The casualties of Facebook’s war on Australia

Its disgraceful news ban came at the cost of small publications like mine.

Michael Cook

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Topics Free Speech Politics Science & Tech World

Until it reversed its decision on Tuesday, Facebook had unfriended all of Australia last week. Locked in a battle with the federal government over legislation which would force it to pay for links to news publications, it wiped Australian news sources from viewers’ feeds.

So when you checked your Facebook feed on 18 February, you didn’t see anything from the Australian, the Guardian, the Sydney Morning Herald, the Herald Sun, the Daily Telegraph or, initially, the Bureau of Meteorology, Western Australia’s Department of Fire and Emergency Services, Western Sydney Health, South Australia Health, various state health services and some state governments. This is in the middle of the fire season and the Covid-19 pandemic, for which many people rely on Facebook for updates.

You also didn’t see anything from MercatorNet, and its sister publication, BioEdge, both of which I edit. They’re news sources; they’re published in Australia; and they were cancelled.

Basically, Facebook screwed us. Fans of The Hitchhiker’s Guide to the Galaxy might recall that the Vogons gave Earthlings two minutes of warning before demolishing the planet to make way for a hyperspatial express route. Facebook gave us no warning at all.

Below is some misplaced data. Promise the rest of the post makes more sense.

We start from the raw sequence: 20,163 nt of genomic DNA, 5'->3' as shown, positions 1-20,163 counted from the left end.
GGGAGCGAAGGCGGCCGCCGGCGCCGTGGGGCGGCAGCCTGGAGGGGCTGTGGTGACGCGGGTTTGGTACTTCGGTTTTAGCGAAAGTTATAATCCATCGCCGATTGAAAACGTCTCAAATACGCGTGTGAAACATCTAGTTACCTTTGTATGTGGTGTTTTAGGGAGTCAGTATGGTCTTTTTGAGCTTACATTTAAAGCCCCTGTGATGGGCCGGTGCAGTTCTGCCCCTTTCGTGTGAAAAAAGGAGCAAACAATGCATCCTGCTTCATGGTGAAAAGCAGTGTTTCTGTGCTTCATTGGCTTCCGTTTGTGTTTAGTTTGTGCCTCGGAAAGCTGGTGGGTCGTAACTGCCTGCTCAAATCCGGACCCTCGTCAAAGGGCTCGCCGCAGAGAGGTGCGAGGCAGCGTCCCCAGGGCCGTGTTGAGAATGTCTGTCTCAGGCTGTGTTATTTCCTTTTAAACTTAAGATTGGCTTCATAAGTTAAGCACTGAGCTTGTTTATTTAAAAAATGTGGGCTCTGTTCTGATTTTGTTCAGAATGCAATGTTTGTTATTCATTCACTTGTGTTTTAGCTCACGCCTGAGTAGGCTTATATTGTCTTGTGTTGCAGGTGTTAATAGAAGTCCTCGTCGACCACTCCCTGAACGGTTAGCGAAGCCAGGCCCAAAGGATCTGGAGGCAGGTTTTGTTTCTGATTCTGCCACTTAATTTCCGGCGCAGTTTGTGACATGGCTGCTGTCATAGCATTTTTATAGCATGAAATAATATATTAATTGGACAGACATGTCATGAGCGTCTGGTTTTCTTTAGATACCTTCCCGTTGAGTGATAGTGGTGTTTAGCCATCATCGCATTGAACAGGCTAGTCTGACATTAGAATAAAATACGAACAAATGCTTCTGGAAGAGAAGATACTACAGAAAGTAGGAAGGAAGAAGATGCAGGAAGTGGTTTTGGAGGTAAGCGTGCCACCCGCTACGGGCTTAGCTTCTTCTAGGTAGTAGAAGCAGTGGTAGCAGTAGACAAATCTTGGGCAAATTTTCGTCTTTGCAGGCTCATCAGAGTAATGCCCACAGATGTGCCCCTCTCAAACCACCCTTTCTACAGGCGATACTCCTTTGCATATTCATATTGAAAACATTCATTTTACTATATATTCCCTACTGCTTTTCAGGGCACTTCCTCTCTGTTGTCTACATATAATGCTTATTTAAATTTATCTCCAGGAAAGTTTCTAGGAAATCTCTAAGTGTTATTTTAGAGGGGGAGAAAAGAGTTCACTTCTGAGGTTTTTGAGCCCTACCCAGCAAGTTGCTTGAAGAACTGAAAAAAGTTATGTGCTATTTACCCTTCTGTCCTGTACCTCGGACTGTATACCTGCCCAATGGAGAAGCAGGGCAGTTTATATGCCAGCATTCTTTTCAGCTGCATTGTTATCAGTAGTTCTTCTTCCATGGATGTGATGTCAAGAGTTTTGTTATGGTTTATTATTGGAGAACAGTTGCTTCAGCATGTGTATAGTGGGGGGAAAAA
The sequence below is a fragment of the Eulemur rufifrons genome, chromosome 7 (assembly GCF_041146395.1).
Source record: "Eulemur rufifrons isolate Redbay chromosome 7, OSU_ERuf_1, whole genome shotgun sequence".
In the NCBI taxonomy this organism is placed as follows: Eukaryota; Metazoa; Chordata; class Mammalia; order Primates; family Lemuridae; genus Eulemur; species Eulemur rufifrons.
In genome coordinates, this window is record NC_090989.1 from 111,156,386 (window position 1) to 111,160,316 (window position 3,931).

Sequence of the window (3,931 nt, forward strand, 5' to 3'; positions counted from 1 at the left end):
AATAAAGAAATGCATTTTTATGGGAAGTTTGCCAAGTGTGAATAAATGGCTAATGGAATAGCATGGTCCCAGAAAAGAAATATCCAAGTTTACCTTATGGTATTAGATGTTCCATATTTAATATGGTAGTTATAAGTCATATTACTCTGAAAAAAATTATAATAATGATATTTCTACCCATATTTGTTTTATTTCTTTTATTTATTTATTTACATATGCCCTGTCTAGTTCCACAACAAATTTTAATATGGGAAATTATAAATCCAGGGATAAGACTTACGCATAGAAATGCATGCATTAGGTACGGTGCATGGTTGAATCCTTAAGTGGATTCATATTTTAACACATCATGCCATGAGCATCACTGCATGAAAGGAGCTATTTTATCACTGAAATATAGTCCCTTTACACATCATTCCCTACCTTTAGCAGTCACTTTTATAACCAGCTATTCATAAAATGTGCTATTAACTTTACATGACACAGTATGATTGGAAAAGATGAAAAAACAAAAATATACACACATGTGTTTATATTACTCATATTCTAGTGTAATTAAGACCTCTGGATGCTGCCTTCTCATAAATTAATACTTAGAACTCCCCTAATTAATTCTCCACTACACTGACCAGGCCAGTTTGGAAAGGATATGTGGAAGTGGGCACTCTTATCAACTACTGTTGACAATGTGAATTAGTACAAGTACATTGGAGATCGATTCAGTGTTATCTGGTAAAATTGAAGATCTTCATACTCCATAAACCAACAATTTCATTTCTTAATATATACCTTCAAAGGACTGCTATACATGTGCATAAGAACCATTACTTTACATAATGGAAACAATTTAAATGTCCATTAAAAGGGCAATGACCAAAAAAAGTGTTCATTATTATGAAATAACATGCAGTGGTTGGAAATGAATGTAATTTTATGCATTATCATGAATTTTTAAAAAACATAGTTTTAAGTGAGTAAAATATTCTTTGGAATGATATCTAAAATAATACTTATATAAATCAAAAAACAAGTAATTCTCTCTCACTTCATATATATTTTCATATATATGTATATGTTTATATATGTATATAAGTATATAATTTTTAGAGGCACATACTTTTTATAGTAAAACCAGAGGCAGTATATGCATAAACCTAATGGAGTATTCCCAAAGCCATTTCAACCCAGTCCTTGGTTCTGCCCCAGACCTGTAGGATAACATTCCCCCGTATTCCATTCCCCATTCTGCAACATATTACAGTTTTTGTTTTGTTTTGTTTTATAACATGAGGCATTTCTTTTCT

I am relieved that it has decided to negotiate with the government over its legislation, but that doesn’t mean that it has had a conversion. Facebook is still a typical Vogon – ‘not actually evil, but bad-tempered, bureaucratic, officious and callous’. It has proved that it thinks it is big enough, and rich enough, and mean enough to try to bully an entire country. Wherever you are, remember that.

Websites like MercatorNet grow when readers share links to stories that they like. There are other ways to achieve this, but the most powerful and efficient one is through Facebook. MercatorNet’s marketing plan is based on Facebook. And Facebook stomped on us like Godzilla squashing an ant. Do not ask me what I think of Mark Zuckerberg.

Let me try to be objective for a moment. What motivated Facebook’s astonishing decision?

Traditional news media are in danger of extinction. Everywhere newspapers are losing circulation to internet news sources. Nearly 1,800 newspapers closed in the United States between 2004 and 2018, including more than 60 dailies and 1,700 weeklies.

Between them, Google and Facebook have sucked up 81 per cent of online advertising in Australia. News media only have about 19 per cent.

The media companies can only fight back with government help. In Australia they lobbied for a statutory media bargaining code and the government, led by prime minister Scott Morrison, is backing it to the hilt. The idea is that Google and Facebook will be forced to compensate the media companies for using the news that they display. Google agreed; Facebook gave the Australian government the finger.